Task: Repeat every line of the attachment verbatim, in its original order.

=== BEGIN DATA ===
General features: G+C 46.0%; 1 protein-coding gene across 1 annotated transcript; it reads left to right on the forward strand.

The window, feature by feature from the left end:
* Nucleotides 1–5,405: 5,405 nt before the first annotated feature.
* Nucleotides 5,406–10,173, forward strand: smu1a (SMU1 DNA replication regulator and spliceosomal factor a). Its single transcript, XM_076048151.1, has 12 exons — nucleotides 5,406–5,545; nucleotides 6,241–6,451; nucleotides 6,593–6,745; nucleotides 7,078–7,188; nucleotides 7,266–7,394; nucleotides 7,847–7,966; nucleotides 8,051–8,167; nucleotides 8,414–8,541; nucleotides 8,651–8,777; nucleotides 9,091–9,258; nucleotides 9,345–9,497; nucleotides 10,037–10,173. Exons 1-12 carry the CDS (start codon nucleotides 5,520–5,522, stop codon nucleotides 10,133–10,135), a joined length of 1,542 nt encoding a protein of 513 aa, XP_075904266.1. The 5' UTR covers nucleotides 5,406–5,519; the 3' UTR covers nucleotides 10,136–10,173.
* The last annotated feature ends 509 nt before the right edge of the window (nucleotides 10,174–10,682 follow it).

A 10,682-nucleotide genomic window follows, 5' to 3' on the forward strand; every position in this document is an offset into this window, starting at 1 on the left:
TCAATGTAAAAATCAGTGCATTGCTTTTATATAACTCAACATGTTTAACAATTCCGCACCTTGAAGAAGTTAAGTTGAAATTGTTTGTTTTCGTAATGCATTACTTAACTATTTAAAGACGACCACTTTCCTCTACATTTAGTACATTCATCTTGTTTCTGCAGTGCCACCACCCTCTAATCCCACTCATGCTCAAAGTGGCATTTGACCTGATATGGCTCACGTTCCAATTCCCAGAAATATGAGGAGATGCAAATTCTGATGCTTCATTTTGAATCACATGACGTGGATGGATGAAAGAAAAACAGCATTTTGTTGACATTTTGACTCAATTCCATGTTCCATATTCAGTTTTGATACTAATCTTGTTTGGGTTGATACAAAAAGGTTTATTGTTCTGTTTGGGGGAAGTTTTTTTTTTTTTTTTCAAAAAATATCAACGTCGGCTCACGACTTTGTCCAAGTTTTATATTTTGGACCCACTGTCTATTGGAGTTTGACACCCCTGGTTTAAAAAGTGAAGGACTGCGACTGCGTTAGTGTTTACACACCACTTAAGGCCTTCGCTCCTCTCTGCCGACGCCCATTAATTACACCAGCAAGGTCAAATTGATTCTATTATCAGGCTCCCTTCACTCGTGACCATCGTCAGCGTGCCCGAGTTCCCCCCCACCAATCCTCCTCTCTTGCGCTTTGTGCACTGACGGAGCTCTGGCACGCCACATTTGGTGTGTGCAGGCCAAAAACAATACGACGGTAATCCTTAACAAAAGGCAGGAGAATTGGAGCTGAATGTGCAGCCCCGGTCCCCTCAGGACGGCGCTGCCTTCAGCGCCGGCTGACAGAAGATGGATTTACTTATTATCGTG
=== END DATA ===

General features: G+C 46.0%; 1 protein-coding gene across 1 annotated transcript; it reads left to right on the forward strand.

The window, feature by feature from the left end:
* Nucleotides 1–5,405: 5,405 nt before the first annotated feature.
* Nucleotides 5,406–10,173, forward strand: smu1a (SMU1 DNA replication regulator and spliceosomal factor a). Its single transcript, XM_076048151.1, has 12 exons — nucleotides 5,406–5,545; nucleotides 6,241–6,451; nucleotides 6,593–6,745; nucleotides 7,078–7,188; nucleotides 7,266–7,394; nucleotides 7,847–7,966; nucleotides 8,051–8,167; nucleotides 8,414–8,541; nucleotides 8,651–8,777; nucleotides 9,091–9,258; nucleotides 9,345–9,497; nucleotides 10,037–10,173. Exons 1-12 carry the CDS (start codon nucleotides 5,520–5,522, stop codon nucleotides 10,133–10,135), a joined length of 1,542 nt encoding a protein of 513 aa, XP_075904266.1. The 5' UTR covers nucleotides 5,406–5,519; the 3' UTR covers nucleotides 10,136–10,173.
* The last annotated feature ends 509 nt before the right edge of the window (nucleotides 10,174–10,682 follow it).

A 10,682-nucleotide genomic window follows, 5' to 3' on the forward strand; every position in this document is an offset into this window, starting at 1 on the left:
TCAATGTAAAAATCAGTGCATTGCTTTTATATAACTCAACATGTTTAACAATTCCGCACCTTGAAGAAGTTAAGTTGAAATTGTTTGTTTTCGTAATGCATTACTTAACTATTTAAAGACGACCACTTTCCTCTACATTTAGTACATTCATCTTGTTTCTGCAGTGCCACCACCCTCTAATCCCACTCATGCTCAAAGTGGCATTTGACCTGATATGGCTCACGTTCCAATTCCCAGAAATATGAGGAGATGCAAATTCTGATGCTTCATTTTGAATCACATGACGTGGATGGATGAAAGAAAAACAGCATTTTGTTGACATTTTGACTCAATTCCATGTTCCATATTCAGTTTTGATACTAATCTTGTTTGGGTTGATACAAAAAGGTTTATTGTTCTGTTTGGGGGAAGTTTTTTTTTTTTTTTTCAAAAAATATCAACGTCGGCTCACGACTTTGTCCAAGTTTTATATTTTGGACCCACTGTCTATTGGAGTTTGACACCCCTGGTTTAAAAAGTGAAGGACTGCGACTGCGTTAGTGTTTACACACCACTTAAGGCCTTCGCTCCTCTCTGCCGACGCCCATTAATTACACCAGCAAGGTCAAATTGATTCTATTATCAGGCTCCCTTCACTCGTGACCATCGTCAGCGTGCCCGAGTTCCCCCCCACCAATCCTCCTCTCTTGCGCTTTGTGCACTGACGGAGCTCTGGCACGCCACATTTGGTGTGTGCAGGCCAAAAACAATACGACGGTAATCCTTAACAAAAGGCAGGAGAATTGGAGCTGAATGTGCAGCCCCGGTCCCCTCAGGACGGCGCTGCCTTCAGCGCCGGCTGACAGAAGATGGATTTACTTATTATCGTG